Target (TGT -0.83%) shares recently crossed back into positive territory for the year after falling by 30% during the market's slump in March. That rebound rally reflects surging investor optimism that the retailer can thrive through the COVID-19 pandemic as more shopping demand moves online.
Target provided some evidence of that success in its first-quarter report in May, but expectations are even higher for its second-quarter announcement, set for Wednesday, Aug. 19. Let's see why investors are so optimistic heading into these results.
Target's first-quarter sales improved by 11%, or more than triple its expansion rate from fiscal 2019. The retailer benefited from some unusually favorable selling conditions, including the temporary closing of many rival stores during COVID-19 containment efforts and rising incomes from economic stimulus measures. Target's push toward multi-channel retailing paid huge dividends, with customers embracing quick, convenient fulfillment options like ship-from-store or in-store pickup.
This week's report spans the selling months of May, June, and July, which means it will include additional pandemic-influenced gains along with a return to more normal growth as state economies reopened. Investors will be most interested in seeing how digital demand has changed after growth accelerated from 33% in February to 282% in April. Walmart announces its Q2 metrics a day earlier, and comparing the two reports should show whether both retailing giants continue to gain market share thanks to their robust multi-channel selling platforms.
Handling those costs
Target's earnings performance was disappointing to many investors last quarter. The chain took writedown charges related to apparel products that had missed their demand window during the early days of the pandemic, for example, and saw surging costs related to the shift toward digital spending. Operating income fell despite the rising sales base, with profitability landing at 2.4% of sales compared to 6.4% a year ago.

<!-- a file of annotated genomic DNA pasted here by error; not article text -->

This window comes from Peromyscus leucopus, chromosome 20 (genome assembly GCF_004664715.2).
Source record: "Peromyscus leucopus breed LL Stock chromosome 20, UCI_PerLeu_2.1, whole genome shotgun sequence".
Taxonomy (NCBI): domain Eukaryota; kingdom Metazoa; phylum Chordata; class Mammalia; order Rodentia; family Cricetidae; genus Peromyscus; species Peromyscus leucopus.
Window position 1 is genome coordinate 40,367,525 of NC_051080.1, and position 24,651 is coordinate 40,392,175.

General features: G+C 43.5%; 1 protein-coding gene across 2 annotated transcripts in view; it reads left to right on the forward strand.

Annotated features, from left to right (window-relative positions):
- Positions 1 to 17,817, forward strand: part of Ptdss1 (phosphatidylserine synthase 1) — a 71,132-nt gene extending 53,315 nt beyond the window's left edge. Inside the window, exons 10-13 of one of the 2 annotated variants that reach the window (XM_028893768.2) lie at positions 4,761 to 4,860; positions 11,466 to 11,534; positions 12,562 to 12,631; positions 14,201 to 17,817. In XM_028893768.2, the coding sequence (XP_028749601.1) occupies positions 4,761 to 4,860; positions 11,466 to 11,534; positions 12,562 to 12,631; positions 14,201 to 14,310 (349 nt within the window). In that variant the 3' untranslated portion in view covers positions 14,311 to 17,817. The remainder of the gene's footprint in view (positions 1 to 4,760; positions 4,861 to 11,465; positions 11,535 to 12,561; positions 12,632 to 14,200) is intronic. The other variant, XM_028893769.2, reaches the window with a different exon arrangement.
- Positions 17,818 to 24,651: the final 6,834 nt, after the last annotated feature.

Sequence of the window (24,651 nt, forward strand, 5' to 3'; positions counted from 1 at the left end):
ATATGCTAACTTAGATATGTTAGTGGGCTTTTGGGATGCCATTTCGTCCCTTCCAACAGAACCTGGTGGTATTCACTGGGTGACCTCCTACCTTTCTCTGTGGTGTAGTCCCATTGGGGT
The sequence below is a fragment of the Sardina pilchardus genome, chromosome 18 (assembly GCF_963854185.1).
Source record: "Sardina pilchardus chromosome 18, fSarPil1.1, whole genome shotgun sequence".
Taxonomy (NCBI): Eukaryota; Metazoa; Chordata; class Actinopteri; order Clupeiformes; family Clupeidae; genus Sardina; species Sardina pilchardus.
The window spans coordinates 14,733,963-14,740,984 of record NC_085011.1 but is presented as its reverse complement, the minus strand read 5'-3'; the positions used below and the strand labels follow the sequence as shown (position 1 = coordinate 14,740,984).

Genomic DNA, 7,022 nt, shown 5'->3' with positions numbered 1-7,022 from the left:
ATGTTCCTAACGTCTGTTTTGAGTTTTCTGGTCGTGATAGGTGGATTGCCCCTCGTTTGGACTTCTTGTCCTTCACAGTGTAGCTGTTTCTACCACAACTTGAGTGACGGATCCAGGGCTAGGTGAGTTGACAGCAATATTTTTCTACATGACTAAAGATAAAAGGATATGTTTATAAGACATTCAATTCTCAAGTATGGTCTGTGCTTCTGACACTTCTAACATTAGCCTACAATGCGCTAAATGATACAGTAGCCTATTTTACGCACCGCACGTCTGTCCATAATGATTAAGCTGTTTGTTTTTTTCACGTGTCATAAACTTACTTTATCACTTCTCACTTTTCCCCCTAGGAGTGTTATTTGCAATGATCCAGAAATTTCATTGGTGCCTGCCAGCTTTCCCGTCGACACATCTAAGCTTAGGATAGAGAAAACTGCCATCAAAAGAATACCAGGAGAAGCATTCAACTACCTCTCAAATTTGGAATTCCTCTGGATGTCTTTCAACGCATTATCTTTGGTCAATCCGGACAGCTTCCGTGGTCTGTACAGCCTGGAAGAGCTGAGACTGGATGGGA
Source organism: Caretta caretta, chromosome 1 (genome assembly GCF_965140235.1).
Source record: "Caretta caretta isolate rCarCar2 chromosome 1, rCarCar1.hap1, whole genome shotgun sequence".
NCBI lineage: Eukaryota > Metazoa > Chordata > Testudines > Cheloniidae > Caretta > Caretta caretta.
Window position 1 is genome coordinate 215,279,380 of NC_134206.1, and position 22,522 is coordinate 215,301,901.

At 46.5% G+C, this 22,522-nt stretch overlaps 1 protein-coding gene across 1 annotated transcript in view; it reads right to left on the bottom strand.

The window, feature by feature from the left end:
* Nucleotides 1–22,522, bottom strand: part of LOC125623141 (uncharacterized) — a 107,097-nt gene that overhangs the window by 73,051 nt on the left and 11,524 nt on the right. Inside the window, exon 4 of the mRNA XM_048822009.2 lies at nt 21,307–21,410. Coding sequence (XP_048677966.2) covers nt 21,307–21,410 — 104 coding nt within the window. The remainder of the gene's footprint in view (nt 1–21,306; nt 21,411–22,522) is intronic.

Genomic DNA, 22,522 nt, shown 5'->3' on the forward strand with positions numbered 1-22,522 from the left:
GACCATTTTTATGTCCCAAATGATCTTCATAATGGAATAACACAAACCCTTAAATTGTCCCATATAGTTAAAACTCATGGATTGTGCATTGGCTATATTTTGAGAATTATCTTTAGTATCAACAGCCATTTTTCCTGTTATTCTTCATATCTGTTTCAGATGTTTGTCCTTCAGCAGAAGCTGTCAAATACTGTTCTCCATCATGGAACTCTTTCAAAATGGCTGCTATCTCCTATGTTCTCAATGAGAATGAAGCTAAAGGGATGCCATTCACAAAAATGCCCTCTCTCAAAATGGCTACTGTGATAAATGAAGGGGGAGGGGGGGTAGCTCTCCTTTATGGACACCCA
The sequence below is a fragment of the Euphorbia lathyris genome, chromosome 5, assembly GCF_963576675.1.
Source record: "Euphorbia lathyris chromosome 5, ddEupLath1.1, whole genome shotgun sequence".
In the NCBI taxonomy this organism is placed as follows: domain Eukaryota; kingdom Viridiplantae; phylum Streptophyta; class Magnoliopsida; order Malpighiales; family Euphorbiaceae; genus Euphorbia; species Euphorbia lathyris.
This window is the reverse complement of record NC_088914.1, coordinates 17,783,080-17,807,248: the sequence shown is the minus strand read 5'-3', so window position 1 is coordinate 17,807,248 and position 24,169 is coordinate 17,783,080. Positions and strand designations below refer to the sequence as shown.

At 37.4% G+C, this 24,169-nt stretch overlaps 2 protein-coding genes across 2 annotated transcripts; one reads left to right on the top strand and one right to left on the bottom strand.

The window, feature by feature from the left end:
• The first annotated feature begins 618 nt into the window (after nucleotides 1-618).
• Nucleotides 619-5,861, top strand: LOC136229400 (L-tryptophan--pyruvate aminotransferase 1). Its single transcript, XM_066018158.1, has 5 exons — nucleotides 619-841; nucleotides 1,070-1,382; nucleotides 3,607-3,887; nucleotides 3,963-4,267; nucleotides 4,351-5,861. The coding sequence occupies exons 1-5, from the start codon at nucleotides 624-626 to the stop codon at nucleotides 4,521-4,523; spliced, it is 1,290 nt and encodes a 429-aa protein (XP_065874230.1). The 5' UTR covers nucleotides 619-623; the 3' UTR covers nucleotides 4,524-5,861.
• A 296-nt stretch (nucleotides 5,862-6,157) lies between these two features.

CEO Brian Cornell said in mid-May that this slump reflected unprecedented volatility in demand, which likely settled down in Q2. The boost is a long-term positive for the business, though, since Target's quick-fulfillment sales channels are its most profitable. As a result, investors will be looking for evidence that operating margin is climbing back up in preparation for a strong finish to the year ahead.
Looking to the holidays
Target will likely have positive factors to consider as it looks out to the holiday season. It has widened its customer base significantly over the last six months, and most of those shoppers have given the service high marks for convenience and value. Those wins give it a good shot at maintaining a faster sales growth rate than in years past, even if comps slow from Q1's double-digit rate.
On the other hand, unemployment is high and the economy just endured its biggest shock on record. We'll find out this week whether Target believes its operating assets will help it navigate through what could be a difficult period ahead for the industry through late 2020 and beyond. It's likely, for example, that many retailers will be trimming their selling bases next year. Target might head the other direction, if shoppers continue to flock toward its flexible omni-channel selling platform.